clock menu more-arrow no yes mobile

Filed under:

Colts Training Camp 2008: Working on special teams

If you buy something from an SB Nation link, Vox Media may earn a commission. See our ethics statement.

It's really not from a lack of hard work. Really, it isn't. Every training camp, the Colts dedicate about three entire afternoon practices a week just to special teams play. This means punt and kick coverage, field goals, on-side kicks, situational work (muffed punts, kicks), hook-and-laterals, you name it. They drill and drill and drill until it starts looking like the units actually know what they're doing.

Then the regular season hits, and it's one mistake after another.

We've long been proponents of the FIRE RUSS PURNELL NOW! club for the simple reason that despite a lot of talent on the roster the last view years, Indy's special teams coverage units have just plain sucked. Last year, the suckage spiled over into the kicking game, with money-man Adam Vinatieri getting kicks blocked and missing gimme FGs. The regular season game at San Diego was the culmination of a total special teams screw job.

1 punt returned for a TD against the Colts.

1 kickoff returned for a TD against the Colts.

1 missed gimme FG in the closing seconds that would have won the game despite giving up two returns for TDs.

It really is enough to make one vomit, especially when you know that without these special teams screw-ups, San Diego gets blown out at home and (possibly) doesn't make the playoffs. Part of the reason the Colts suffered so much last year on special teams was injuries, but I have always thought that a cheap excuse. This is not rocket science, folks.

Tackle. The. Friggin. Guy.



Photo via

Fortunately, this season, the Colts might finally have some veterans on special teams that can teach the young guys how to tackle. We all know and love Darrell Reid. He kind of sucks as a DT, but as a special teams gunner he is best described as Hurricane Darrell. I could post the video one more time of Darrell launching Chris Henry into orbit, but you've likely seen too much of it.

Oh, who am I kidding! Here it is you raskles:

Oh, how I love that play. This year, Reid is taking a more pro-active role as a leader on special teams. Maybe, just maybe, Darrell Reid might be the special teams ace the Colts have so desperately needed. In addition to Darrell, guys like Marcus Howard, Curtis Johnson, Dante Hughes, and Roy Hall will provide more speed and down-the-field ability than last year's group. Curtis Johnson's willingness to play special teams is a good sign that he will make the active roster as a situational pass rusher and a special teamer:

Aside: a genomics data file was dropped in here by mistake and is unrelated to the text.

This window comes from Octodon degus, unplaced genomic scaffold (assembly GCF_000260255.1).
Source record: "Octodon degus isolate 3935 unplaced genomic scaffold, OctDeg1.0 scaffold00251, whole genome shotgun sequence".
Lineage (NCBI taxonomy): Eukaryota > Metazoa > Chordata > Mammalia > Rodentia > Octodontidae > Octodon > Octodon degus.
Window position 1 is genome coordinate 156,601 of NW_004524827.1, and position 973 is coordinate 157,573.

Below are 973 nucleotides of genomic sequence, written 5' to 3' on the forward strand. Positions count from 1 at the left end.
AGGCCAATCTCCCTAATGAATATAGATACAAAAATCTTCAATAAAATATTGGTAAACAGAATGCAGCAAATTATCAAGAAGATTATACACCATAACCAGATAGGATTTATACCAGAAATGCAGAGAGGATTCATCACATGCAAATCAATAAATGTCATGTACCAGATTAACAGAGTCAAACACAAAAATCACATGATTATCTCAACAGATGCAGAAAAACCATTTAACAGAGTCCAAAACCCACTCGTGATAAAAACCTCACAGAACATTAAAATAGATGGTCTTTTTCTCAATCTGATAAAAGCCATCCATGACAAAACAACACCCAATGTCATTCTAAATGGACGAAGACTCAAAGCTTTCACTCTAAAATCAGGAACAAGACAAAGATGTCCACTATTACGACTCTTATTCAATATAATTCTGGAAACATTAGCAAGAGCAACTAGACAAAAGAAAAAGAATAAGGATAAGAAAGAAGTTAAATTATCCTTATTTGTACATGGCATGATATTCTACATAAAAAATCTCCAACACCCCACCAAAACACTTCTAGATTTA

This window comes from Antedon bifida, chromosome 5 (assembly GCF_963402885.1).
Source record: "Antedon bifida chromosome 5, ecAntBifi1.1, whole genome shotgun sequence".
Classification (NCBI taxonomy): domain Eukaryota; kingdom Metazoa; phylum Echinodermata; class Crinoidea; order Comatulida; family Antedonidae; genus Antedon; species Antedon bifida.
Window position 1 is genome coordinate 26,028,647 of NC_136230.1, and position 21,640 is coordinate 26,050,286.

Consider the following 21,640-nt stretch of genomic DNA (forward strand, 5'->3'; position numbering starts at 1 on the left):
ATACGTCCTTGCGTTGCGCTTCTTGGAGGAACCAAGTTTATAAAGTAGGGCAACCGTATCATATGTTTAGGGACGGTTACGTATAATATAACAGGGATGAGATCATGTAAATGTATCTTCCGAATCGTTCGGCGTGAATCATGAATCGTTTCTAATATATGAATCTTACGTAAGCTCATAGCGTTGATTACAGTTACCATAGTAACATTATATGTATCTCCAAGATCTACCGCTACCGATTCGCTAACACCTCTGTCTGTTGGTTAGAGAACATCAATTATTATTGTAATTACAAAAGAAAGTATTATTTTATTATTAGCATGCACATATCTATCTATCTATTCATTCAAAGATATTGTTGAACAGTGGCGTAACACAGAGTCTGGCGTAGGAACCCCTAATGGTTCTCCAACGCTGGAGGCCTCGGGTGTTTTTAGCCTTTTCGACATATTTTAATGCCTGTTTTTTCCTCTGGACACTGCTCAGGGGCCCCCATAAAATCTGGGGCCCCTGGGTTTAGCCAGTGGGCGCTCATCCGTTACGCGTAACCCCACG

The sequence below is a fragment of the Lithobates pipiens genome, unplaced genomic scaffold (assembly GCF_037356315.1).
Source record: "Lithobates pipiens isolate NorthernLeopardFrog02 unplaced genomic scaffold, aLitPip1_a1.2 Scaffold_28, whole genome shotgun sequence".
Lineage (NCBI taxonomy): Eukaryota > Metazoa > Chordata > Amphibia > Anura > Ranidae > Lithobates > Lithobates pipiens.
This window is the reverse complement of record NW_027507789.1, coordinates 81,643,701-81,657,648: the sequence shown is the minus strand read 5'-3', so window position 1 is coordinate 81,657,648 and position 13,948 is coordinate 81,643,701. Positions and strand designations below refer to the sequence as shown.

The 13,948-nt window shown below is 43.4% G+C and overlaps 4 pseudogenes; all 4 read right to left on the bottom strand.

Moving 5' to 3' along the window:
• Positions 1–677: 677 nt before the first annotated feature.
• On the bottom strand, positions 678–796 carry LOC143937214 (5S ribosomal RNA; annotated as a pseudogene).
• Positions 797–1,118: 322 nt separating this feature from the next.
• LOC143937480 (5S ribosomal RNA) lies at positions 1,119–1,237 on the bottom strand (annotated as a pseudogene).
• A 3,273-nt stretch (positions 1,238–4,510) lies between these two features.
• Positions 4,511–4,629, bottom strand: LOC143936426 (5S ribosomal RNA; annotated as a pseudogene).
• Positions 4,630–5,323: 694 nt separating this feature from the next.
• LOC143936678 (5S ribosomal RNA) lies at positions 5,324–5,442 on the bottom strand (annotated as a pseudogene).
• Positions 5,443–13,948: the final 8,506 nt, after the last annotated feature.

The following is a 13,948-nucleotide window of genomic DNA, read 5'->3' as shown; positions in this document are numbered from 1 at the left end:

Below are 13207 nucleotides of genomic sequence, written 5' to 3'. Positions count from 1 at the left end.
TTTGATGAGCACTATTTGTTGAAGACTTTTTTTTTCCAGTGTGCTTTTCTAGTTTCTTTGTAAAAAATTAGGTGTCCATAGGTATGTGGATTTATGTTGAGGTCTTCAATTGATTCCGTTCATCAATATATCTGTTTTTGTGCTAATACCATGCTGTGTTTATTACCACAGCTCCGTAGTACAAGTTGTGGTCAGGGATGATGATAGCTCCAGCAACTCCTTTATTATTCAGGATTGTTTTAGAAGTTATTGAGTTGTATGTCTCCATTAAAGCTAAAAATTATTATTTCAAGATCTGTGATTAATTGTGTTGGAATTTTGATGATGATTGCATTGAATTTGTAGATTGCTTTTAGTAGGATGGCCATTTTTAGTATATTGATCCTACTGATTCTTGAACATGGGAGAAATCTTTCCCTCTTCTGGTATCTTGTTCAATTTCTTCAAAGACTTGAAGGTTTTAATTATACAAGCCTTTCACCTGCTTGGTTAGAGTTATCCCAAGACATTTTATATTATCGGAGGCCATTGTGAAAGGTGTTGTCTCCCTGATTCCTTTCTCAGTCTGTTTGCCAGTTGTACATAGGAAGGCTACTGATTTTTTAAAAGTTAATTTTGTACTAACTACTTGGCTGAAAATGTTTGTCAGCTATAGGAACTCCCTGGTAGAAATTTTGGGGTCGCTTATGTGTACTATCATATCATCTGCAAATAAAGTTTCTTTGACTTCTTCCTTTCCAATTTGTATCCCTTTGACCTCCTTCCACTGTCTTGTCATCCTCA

Johnson was on every special team unit in college at I-AA Clark, but concedes covering NFL kicks is more challenging.

"It's different having assignments instead of just running down and getting the ballcarrier," Johnson said.


Special teams coach Russ Purnell is encouraged by newcomers such as Johnson, an undrafted defensive end who cared enough about assignments that he asked for extra coaching after a recent practice.

"They're working hard and I hope they're learning; they seem to be," Purnell said. "Every day, they seem to get better at it."

Well, maybe this is a little harder than it seems, and it is encouraging to see players like Johnson working hard to get better at it. Based on what I saw in the Hall of Fame game, I am cautiously optimistic about the coverage units this year. They looked good in that game. If they impress against Carolina, I might start to soften on my FIRE RUSS PUNELL NOW! stance a little bit.

Stampede BlueStampede Blue

Since this Tuesday, the Colts have used several players in the role of kick and punt returner. T.J. Rushing is still the primary returner, but Tony Dungy is still searching for someone on the team that can make a difference as a returner.

The sixth-round draft pick Garcon had a strong showing lining up at wide receiver Sunday, and his return success could give the team an added boost as well. Rookie Defensive back Keiwan Ratliff, running back Clifton Dawson and wide receiver Devin Aromashodu also worked with the kickoff return teams Tuesday.

Coach Tony Dungy was pleased with the group of return men during Sunday’s game.

"I thought T.J. Rushing and Pierre each had an outstanding return," said Dungy. "That was good to see, our special teams get going the way they did."

In an interview on, Dungy said Aromashodu will return more punts and kicks Saturday against Carolina. They also want to see Chad Simpson and Samuel Giguere return some kicks. All week, the Colts have worked these guys into the return game. I learned from last week not to judge too harshly when it comes to evaluating special teams in practice. Pierre Garcon was horrible in practice last week returning, but in the HoF game he looked very good.

One thing I'll give T.J. Rushing credit for: He isn't going to give up his job easily. Rushing has worked hard to improve his return game, even adopting some Manning-like qualities:

Rushing has done his homework to further improve his skills in the return game. While most fans picture Peyton Manning dissecting hours of film during the offseason, Rushing has done the same to improve.

"Look at a bunch of tape from last year, see where I made maybe one wrong cut, maybe should’ve went left and went right," Rushing said. "Try to make the game slow down. There’s just little intricate things you can do to make the game easier for everyone."

If T.J. manages to fight off Garcon and others to retain his job, that means T.J. has become an even more dangerous return threat. And if the Colts managed to gain such a threat, woe to the opponent. I will be focusing on this aspect of the game more closely as pre-season unfolds.